Unlocking the Potential of Freight Logistics in India
The ability to move goods seamlessly and cost effectively from centers of production to domestic and international markets is a key driver of growth and jobs. High logistics costs mean that firms are less competitive and consumer prices are unnecessarily high. At the national level, logistics inefficiency means that the cost of achieving improvements in GDP is much higher than it should be. Logistics costs encompass expenses associated with the movement, storage, and documentation of raw materials, intermediate goods, in-process Unlocking the Potential of Freight Logistics in India $50 billion The amount India could save by reducing its logistics costs to 9% of GDP from the current 14% inventory, and finished goods from point of origin to point of consumption.
India has made notable strides lately. In 2016, after a long period of decline, it improved from 54th to 35th among 160 countries analyzed in the Logistics Performance Index, prepared every two years by the World Bank. To accelerate such gains, the World Bank and Stellenbosch researchers have created a disaggregated model of freight flows for India to help policy makers better understand cost drivers and further address barriers to logistics performance.
What the Data Show
The model maps the supply and demand for all commodities and goods and the consequent flows and logistics costs across India. The data uncover the answers to the following basic question for key commodities in India.
How much of what moved where and how?
- How much: in tons, TEUs (a container-ship measure), or ton-kilometers
- What: all domestic and import or export freight
- Where: origins and destinations
- How: by mode—rail, inland waterways, coastal shipping, and roads
Decomposing freight flows provides evidence for decision making on a number of levels.
- Total freight flows reveal bottlenecks on corridors or in last-mile connectivity. The data support infrastructure investment decisions, as they have shown that 58% of freight transport (in ton-kilometers) is in corridors, but those corridors receive only 40% of transport infrastructure spending.
- Understanding freight flows allows data-based discussions with shippers, freight forwarders, and transport operators about addressing specific cost drivers.
- Disaggregated flows help advance efforts to reduce greenhouse gas emissions by providing the data necessary to increase the share of freight moved by rail and waterways.
India aims to reduce emissions by increasing the share of freight moved by rail from 35% to 45%, and reaching that goal depends on offering shippers, cargo owners, and freight forwarders proposals that are commercially viable from a logistics perspective. The disaggregated freight flows are being used to support the government in identifying freight suitable for rail and waterways and to make the business case to shippers and freight forwarders.
How the Freight Flow Model Will Support Logistics Solutions
Detailed knowledge of freight flows will assist in developing important solutions for India:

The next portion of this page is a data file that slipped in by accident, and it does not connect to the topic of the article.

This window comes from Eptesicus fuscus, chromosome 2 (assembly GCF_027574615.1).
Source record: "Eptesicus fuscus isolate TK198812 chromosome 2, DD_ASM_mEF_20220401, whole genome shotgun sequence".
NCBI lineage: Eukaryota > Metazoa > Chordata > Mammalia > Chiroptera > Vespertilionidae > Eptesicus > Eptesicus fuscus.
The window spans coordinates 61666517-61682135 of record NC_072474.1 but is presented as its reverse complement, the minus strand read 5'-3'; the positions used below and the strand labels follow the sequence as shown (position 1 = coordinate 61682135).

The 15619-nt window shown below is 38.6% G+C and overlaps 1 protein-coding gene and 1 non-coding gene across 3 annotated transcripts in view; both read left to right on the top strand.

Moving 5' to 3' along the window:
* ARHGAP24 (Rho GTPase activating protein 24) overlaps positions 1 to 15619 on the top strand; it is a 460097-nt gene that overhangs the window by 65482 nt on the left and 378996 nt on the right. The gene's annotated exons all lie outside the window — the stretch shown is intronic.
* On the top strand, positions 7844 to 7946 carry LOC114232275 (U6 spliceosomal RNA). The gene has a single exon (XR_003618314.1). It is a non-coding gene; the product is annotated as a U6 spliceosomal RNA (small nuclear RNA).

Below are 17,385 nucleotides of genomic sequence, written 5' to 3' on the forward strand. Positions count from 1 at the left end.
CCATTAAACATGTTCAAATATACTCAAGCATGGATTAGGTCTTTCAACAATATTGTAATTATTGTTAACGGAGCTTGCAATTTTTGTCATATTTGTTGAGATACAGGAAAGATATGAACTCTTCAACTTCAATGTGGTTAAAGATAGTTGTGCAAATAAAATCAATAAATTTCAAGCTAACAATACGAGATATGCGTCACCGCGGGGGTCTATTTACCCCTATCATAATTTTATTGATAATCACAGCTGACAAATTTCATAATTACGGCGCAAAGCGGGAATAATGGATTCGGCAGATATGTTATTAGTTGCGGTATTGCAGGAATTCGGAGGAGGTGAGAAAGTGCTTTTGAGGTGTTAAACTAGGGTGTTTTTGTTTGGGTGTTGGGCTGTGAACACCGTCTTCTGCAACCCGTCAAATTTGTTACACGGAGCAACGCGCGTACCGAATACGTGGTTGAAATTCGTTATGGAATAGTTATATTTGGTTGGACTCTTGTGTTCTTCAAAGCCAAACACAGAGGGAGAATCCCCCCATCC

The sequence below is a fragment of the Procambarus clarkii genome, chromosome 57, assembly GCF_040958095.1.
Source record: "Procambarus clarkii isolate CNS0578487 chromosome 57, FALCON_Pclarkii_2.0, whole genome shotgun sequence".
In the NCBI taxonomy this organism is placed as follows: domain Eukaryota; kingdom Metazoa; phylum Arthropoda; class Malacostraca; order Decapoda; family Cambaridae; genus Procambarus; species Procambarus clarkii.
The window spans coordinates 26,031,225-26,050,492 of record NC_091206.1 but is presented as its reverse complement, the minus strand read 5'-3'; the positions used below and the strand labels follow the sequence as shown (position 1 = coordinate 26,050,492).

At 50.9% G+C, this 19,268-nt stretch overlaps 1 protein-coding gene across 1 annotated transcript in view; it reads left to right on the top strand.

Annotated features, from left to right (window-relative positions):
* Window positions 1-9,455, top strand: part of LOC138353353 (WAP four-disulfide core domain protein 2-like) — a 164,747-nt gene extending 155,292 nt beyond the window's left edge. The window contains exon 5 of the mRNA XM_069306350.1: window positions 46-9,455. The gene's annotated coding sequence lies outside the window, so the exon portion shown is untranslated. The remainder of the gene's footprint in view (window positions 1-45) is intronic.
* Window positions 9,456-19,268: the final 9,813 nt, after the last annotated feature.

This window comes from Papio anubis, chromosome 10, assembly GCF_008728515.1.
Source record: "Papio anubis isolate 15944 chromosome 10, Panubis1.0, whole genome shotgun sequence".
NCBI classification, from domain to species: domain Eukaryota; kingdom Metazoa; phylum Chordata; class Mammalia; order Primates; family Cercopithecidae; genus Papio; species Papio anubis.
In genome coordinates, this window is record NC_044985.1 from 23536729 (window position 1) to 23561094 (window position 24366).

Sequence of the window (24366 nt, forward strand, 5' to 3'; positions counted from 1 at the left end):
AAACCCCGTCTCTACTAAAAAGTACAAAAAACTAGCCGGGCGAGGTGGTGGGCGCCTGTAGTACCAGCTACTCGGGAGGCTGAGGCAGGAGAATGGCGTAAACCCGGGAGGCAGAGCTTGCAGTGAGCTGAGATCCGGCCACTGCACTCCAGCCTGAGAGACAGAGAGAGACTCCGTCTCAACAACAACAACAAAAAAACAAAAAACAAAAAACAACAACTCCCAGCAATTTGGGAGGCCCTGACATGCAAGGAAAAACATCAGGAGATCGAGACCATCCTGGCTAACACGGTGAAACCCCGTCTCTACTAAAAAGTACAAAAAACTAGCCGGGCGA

Collocating: Warehousing and logistics clusters have to be optimally located. Knowing the nature of the supply chain and understanding the flow of freight can point the way to collocation of primary and intermediate suppliers and ancillary services.
Maximizing use: The data will help exploit the full capacity of new dedicated railways and inland waterways as part of a multimodal solution. Transport patterns will reveal the opportunities for optimizing different modes and shifting freight that should naturally be on rail and waterways.
Creating more efficient networks in the private and public spheres: Understanding detailed freight flows is crucial for designing distribution and storage networks for e-commerce, high-value manufacturing, and fast-moving consumer goods industries. The public sector can better align complementary investments such as urban transport, housing, and social services.
Boosting the growth of micro, small, and medium-size enterprises: The freight data can reveal the best areas in which to locate start-up incubators and the points of freight agglomeration that allow smaller businesses to ship at competitive rates.
Siting “extended gates” for ports: With the data developed on shipment patterns, India is in a strong position to solve the problem of congestion at its 12 major seaports with innovative solutions such as the creation of remote terminals known as extended gates.
Extended gates are usually inland terminals 20–200 km away from the port, at a site with sufficient space for port services, including freight handling, inspection, consolidation, documentation, warehousing, and multimodal transport linkages. Purpose-built waterways and rail shuttles convey all goods between the extended gate and the port, which is essentially transformed into a “valve” for the quick transition of goods into and out of the hinterland. The results include greater urban mobility in port cities, reduced waiting time for ships, and dramatic improvements in shipping capacity, efficiency, and function.
For more information on this topic:
Logistics Performance Index: https://lpi.worldbank.org/
Stellenbosch Univ. Dept. of Logistics: https://www.sun.ac.za/ english/faculty/economy/logistics